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Ant Mulholland


In Conversation With Sammy Virji


In Conversation With Sammy Virji

Over the last few years, the rise of a particular individual in the UK electronic scene has mesmerised not only British followers but music fans around the world alike. With a solid foundation of work spiralling back almost a decade, the notable rise of one Sammy Virji has been fascinating to follow. A producer who holds no boundaries when introducing new sounds to his work, his consideration towards a plethora of genres, and influences, throughout the multitude of sets he plays is a testament to the musicality he possesses. In more recent years, his ventures into the UK garage world have seen him reach the very pinnacle of underground dance music, unquestionably placing UK electronic music at the forefront of a more global movement.

The London-born artist has been responsible for some of the very finest UK garage and bass house rhythms of recent times. Over the years, there has been an abundance of household Virji tracks that hold great weight within the scene including ‘Daga Da’, ‘Find My Way Home’, ‘Never Let You Go’, and ‘Shella Verse’. With current releases ‘Moonlight’, ‘Goodums’, ‘Hot In Here’, and ‘Summertime Blues’ demonstrating a legacy that will only get stronger. These recent tracks have included notable artists such as Champion, Salute, Unknown T, and Flowdan exhibiting how desirable he is to work with as a producer. In what is just a tiny flavour of a wider discography that attacks a variety of musical genres, Sammy Virji fans are consistently treated to hit after hit – making him one of the most prolific producers in the game.  

From dubstep head to UK garage superstar, it has been a multifaceted electronic road he has followed to be where he is today. Many influences over the course of his musical learning, which meticulously include dubstep, bassline, garage, house, soul, and drum & bass, have ensured that we are witnessing an artist who can undisputedly curate DJ sets that live long in the memory. Although pinned as a UK garage artist, it would be unfair to label him into just one category. Any avid Sammy Virji listener knows his sets are full of variational flavour. His current productions may tick boxes within the UK garage genre, but if you consider his work over the course of his career it is effortless to identify a wide range of sounds that have forged Virji into the force he is within a wider electronic scope.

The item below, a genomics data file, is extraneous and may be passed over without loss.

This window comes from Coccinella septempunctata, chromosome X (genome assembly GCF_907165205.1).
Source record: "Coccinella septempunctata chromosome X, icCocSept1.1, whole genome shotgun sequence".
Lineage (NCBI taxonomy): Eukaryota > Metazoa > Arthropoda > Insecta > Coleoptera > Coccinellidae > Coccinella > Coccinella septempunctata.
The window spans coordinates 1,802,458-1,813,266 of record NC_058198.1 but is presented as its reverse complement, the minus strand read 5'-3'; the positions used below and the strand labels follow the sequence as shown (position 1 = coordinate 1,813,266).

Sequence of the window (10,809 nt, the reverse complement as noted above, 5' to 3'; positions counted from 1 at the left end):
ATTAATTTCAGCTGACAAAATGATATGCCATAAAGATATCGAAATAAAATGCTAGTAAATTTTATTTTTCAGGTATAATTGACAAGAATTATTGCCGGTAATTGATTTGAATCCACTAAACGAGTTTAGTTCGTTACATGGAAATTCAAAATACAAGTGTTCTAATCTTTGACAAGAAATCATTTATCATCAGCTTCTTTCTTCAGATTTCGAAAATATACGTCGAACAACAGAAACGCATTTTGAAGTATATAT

A highlight from 2023 that has undoubtedly brought a deserved status within the scene, alongside his many forward-thinking productions, is his DJ Mag live set last summer – accumulating over a million views on YouTube. A real performance for the ages. This set dissects the brains of Sammy Virji to perfection, showcasing a wide range of UK garage, house, bass, and soul. Its R’n’B-influenced style created an experience that demonstrates a musicality that is undeniably distinctive. The way he carried himself throughout the performance was infectious to the crowd and this was really evident for the duration of the stream – bringing joy to so many people who have viewed it since.

With a huge year in store which already includes more overseas touring around North America, as well as a return to Australia and New Zealand, it’s clear to see that Sammy Virji is truly making an impact on a more global scale. With debuts in Ibiza and Glastonbury coming up this year, on top of a colossal number of bookings, we predict another momentous period for the London-based artist.  

So talk to me about some musical inspirations growing up.

My first obsession growing up was Michael Jackson, and with that came a lot of the other Motown stuff. In terms of electronic music, a mate of mine gave me a Rinse FM CD mixed by Plastician. It had all these tunes on it that are now so iconic like ‘3K Lane’, ‘Rhythm & Gash’ remix by Spyro, and loads of other cool dubstep bits. He gave me another one mixed by Skream, and that was my gateway into dubstep – which was the first genre of electronic music I was into. I was about 11 when I started getting into it, so it really wasn’t the sort of thing most of my friends were listening to back then. When I got to around 14 when ‘Sound of Dubstep 2’ came out, it started to become more of a popular thing to listen to amongst friends my age. 

It sounds like you knew from an early age you were into your electronic music. Did you try to make music during this period too?

Yeah, so at the time I was also messing around on GarageBand. My Dad had Logic on his computer so when I went to his house I’d try to make dubstep tunes. He was a musician; a trombonist. He was able to teach me some basics of the software. He would produce some stuff for things like Channel 4 and other bits like that, so he knew his way around production. I made some terrible tunes during that time. They’re definitely somewhere, I might have to dig them up. 

Looking into your early DJing and production days, when did it become clear that you could make a go of it full-time, if at all? 

It was never my intention to end up producing full-time. I was just obsessed with making music and I was producing it all the time. It was only really when I was in my third year at uni that it started to seem possible. When my bookings started really picking up, I sat down and calculated that I could really make a go of this full-time. I really hated my biology course during my time at Newcastle Uni, so I was at the point where I was keen to do what I love instead. I always secretly wanted to do it, so I just went for it. My form of procrastination would be to produce so it really didn’t go well with my studies. When it became an actual reality that I could do the music instead of the degree, it was a bit of a no-brainer.